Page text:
How Often Should I Feed My Betta Live Food?
How often do you eat ice cream? Live food is a treat for your betta and should only be consumed in moderation.
If you wouldn’t eat an ice cream cone every day, don’t give your betta live food every day.
A bit of worm every so often should be more than enough, and most fish keepers recommend limiting treats to once per week.
How Much Live Food Should I Give My Betta?
It may be easy to drop a live cricket in your betta fish tank and walk away, but please, for the love of your fishy friend, DON’T DO THIS.
Avoid portions bigger than your betta’s eye. Your betta’s eye is about the size of its stomach.
If you do feed your fish a large meal one day, consider skipping its meal the next day. Betta fish have trouble deciding when they are full and will often eat more food than they have room for.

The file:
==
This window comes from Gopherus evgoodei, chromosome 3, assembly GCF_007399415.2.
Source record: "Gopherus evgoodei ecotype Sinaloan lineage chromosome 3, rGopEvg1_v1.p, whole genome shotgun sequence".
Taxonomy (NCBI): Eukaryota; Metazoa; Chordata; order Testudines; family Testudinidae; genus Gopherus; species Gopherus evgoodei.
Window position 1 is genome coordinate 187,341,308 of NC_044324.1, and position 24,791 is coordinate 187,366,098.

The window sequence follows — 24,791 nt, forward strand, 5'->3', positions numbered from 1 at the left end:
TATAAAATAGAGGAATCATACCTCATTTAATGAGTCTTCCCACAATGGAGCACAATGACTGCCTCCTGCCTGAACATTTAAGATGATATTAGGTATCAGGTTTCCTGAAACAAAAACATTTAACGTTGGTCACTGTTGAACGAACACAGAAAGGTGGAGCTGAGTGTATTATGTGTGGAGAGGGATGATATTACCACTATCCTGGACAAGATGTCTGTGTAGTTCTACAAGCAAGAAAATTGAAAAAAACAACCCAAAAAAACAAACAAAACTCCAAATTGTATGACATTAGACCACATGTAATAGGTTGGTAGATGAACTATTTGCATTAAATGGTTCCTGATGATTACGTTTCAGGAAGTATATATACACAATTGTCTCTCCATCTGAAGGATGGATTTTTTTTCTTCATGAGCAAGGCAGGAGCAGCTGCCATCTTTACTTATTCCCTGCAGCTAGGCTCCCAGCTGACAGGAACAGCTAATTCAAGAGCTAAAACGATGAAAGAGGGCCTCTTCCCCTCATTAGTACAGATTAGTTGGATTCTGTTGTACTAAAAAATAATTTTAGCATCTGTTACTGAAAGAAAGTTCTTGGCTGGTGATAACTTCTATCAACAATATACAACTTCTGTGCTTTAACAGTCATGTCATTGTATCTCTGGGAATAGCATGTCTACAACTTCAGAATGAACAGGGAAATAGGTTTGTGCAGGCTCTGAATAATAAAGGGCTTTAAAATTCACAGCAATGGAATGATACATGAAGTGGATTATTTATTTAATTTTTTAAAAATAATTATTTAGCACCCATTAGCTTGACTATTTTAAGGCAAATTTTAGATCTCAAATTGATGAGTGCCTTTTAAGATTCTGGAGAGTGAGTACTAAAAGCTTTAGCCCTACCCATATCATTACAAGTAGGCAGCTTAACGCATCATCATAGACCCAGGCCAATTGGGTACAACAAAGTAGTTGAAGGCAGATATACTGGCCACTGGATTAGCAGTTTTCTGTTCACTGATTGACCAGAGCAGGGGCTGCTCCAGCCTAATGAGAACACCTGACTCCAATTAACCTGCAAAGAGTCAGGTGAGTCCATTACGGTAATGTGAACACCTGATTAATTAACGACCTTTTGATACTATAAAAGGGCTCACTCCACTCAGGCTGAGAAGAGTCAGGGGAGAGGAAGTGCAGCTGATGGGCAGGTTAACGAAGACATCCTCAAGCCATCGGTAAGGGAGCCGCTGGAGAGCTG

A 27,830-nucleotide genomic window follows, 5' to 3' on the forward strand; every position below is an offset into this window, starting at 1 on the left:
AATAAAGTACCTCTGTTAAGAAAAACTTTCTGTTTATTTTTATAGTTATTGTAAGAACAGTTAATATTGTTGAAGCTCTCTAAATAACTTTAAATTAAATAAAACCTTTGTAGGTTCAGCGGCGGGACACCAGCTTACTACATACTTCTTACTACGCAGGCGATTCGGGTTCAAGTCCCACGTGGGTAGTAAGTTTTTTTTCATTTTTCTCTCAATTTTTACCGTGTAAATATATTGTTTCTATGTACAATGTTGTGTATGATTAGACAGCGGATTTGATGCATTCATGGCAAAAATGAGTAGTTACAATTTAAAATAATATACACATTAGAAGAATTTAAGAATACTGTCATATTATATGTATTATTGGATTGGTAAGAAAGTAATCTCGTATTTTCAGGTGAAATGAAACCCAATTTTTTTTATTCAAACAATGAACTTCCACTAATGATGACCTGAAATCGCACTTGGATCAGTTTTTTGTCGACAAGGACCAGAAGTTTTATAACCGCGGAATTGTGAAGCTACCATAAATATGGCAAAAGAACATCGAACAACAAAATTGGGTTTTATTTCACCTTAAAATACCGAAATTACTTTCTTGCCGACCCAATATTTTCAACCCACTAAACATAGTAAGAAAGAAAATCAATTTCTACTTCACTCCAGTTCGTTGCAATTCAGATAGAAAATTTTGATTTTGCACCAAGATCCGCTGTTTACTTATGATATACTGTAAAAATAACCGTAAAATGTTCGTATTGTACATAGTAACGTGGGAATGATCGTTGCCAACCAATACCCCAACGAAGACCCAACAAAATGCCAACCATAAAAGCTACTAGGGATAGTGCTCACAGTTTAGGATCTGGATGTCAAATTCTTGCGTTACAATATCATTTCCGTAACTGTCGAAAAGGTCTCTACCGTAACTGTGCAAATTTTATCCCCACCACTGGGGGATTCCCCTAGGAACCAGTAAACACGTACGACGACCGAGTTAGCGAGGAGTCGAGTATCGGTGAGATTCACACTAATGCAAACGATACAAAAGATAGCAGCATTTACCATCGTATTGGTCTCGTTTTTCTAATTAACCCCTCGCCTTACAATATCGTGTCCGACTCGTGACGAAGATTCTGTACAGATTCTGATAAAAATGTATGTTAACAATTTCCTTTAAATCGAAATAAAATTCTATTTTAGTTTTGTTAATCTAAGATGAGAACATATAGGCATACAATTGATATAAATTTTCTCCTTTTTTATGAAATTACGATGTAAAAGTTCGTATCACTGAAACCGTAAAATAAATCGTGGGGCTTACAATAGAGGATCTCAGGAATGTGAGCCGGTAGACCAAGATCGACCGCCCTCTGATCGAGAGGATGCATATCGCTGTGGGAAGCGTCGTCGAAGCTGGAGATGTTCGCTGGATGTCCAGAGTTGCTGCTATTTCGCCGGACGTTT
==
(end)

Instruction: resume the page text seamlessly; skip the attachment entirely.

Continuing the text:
Additionally, betta fish need plenty of time to digest between meals, especially big, high-protein meals like bloodworms.
What Happens If I Overfeed My Betta?
If you overfeed your betta, excess food will fall to the bottom of the tank and create ammonia and nitrogen. To avoid this, remove any uneaten food right after you feed your fish.
Worse still, your betta might eat all the food and develop health problems as a result. Your betta may gain too much weight or even develop a bulge in their belly area that requires veterinary attention.
Think of it this way — you don’t like to be bloated, and your betta doesn’t, either.
What’s the Healthiest Treat for My Betta?
The healthiest treat for your betta is vegetarian-fed mosquito larvae or home-cultured daphnia.
Betta fish eat these same creatures in the wild, and if you grow your feeding stock at home, you can be sure you are not introducing bacteria or parasites to your tank.
Plus, feeding live insects with a vegetarian diet helps ensure your fish gets all the extra nutrients these snacks can provide.
- Live food is supplementary — it should be used as a treat; not your betta’s main diet.
- Do not overfeed your betta (portions should be the size of your fish’s eye and treats should be given no more than once a week).
- Remove any uneaten food immediately after feeding, so it doesn’t contaminate your tank.